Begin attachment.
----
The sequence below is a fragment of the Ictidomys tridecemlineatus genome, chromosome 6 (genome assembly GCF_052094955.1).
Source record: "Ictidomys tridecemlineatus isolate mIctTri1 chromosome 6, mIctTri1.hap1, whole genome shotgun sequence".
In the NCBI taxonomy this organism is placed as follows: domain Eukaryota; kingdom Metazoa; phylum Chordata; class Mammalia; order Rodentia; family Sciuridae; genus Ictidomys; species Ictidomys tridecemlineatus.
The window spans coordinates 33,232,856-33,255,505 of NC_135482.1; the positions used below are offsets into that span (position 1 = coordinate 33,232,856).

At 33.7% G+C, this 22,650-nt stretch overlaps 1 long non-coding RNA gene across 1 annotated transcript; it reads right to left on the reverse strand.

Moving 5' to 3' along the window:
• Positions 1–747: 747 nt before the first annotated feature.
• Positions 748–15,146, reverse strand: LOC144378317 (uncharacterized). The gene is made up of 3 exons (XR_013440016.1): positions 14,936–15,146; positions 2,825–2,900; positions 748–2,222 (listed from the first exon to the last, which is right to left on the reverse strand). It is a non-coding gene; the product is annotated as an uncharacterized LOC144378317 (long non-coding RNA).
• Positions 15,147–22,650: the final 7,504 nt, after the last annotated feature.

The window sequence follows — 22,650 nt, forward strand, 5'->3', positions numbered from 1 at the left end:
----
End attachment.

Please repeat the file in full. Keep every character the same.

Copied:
The sequence below is a fragment of the Ictidomys tridecemlineatus genome, chromosome 6 (genome assembly GCF_052094955.1).
Source record: "Ictidomys tridecemlineatus isolate mIctTri1 chromosome 6, mIctTri1.hap1, whole genome shotgun sequence".
In the NCBI taxonomy this organism is placed as follows: domain Eukaryota; kingdom Metazoa; phylum Chordata; class Mammalia; order Rodentia; family Sciuridae; genus Ictidomys; species Ictidomys tridecemlineatus.
The window spans coordinates 33,232,856-33,255,505 of NC_135482.1; the positions used below are offsets into that span (position 1 = coordinate 33,232,856).

At 33.7% G+C, this 22,650-nt stretch overlaps 1 long non-coding RNA gene across 1 annotated transcript; it reads right to left on the reverse strand.

Moving 5' to 3' along the window:
• Positions 1–747: 747 nt before the first annotated feature.
• Positions 748–15,146, reverse strand: LOC144378317 (uncharacterized). The gene is made up of 3 exons (XR_013440016.1): positions 14,936–15,146; positions 2,825–2,900; positions 748–2,222 (listed from the first exon to the last, which is right to left on the reverse strand). It is a non-coding gene; the product is annotated as an uncharacterized LOC144378317 (long non-coding RNA).
• Positions 15,147–22,650: the final 7,504 nt, after the last annotated feature.

The window sequence follows — 22,650 nt, forward strand, 5'->3', positions numbered from 1 at the left end: